Letters to the Editor For November 17th

Amazon’s Contract for Authors – What does it really say?

I happened to read your posting about Amazon’s contract…

“4.License Grant. You grant to us a non-exclusive, worldwide, perpetual, irrevocable, royalty-free right and license to use, reproduce, distribute, transmit, perform, modify and display all Submitted Materials in any media formats solely in connection with the Services and the marketing, promotion and distribution of the Services. The rights you grant to us in this paragraph extend to us and to any person or entity designated or engaged by us or acting on our behalf and are in addition to any rights we may otherwise have.”

… non-exclusive, worldwide … license
– Interesting language. When read with the last sentence, it seems to me that it means that the author is not granting Amazon a “non-exclusive license” [typically meaning the author can license other distributors, etc.] but rather gives Amazon the right to “sub-license” the work without the author’s approval and do so free of any obligation to pay the author any royalties, regardless of the profit it makes.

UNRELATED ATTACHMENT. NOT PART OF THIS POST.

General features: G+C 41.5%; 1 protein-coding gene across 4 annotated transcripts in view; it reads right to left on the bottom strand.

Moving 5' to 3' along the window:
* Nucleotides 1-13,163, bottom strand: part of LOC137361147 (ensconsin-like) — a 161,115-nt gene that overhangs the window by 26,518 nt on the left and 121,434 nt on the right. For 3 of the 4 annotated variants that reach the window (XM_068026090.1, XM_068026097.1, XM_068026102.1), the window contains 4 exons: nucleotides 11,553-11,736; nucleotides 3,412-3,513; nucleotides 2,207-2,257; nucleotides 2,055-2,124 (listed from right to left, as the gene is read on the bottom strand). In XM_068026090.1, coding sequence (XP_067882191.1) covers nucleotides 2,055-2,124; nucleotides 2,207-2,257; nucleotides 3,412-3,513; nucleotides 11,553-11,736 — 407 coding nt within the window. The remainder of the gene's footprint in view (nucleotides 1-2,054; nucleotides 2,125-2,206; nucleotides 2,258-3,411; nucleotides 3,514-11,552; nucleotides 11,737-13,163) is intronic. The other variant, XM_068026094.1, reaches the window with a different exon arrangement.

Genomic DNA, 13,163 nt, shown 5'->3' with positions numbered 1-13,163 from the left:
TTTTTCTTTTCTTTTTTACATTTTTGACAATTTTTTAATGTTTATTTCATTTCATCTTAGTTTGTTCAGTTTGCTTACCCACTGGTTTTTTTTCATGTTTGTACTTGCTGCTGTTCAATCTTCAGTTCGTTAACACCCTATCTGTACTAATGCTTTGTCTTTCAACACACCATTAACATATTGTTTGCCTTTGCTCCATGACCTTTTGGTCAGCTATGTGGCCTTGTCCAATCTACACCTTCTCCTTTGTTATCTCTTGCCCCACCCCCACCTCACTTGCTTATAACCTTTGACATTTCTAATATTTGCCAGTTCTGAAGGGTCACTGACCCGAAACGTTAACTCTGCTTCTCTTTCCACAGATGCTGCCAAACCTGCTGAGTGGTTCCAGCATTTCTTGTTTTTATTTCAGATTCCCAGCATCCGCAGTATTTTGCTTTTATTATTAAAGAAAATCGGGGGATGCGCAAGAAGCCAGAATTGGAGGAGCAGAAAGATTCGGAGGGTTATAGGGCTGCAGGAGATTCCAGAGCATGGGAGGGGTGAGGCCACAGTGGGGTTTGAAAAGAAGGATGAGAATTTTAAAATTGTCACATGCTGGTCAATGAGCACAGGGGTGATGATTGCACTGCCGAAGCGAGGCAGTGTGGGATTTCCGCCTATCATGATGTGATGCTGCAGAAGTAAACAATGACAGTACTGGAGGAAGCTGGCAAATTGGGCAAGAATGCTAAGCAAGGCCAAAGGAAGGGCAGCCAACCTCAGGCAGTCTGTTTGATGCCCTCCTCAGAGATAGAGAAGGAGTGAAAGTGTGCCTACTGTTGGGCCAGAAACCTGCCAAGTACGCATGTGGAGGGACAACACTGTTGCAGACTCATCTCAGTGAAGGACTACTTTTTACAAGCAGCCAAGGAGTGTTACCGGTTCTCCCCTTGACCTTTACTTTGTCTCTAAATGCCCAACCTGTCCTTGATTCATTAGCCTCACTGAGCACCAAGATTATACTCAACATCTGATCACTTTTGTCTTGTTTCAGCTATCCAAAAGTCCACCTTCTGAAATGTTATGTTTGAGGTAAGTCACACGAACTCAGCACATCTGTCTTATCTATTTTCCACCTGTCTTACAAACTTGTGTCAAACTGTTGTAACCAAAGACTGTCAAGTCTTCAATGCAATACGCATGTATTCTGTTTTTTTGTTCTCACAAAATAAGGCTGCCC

… irrevocable – another interesting limitation of the rights of the author…regardless of what Amazon does to the work, the author has no right to “call it quits.”

It seems to be a case of “heads I win, tails you loose.”

An attorney who does not wish for their name published


The Pager Chronicles, Volume II

Hi Angela,

I just received a copy of a BookLocker-published book, The Pager Chronicles, Volume II by Patrice Rancour. She sent it to me because I’d contributed an early review, which was used as a promotional blurb on an opening page.

I’m really not certain whether or not I’ve ever before seen a book you’ve published but I want you to know that I am very impressed by this one. It is a beautiful book of high quality.

Keep up the good work!

The Pager Chronicles, Volume II
How do you tell children that their mother has just died? What do you say to a man wanting to join the breast cancer support group? How do you respond to a grieving widower who is so angry about the death of his wife that he has left menacing notes inside the hospital’s waiting room magazines? And through it all, how do you keep your heart open to the suffering of those around you, and show up to do it again the next day?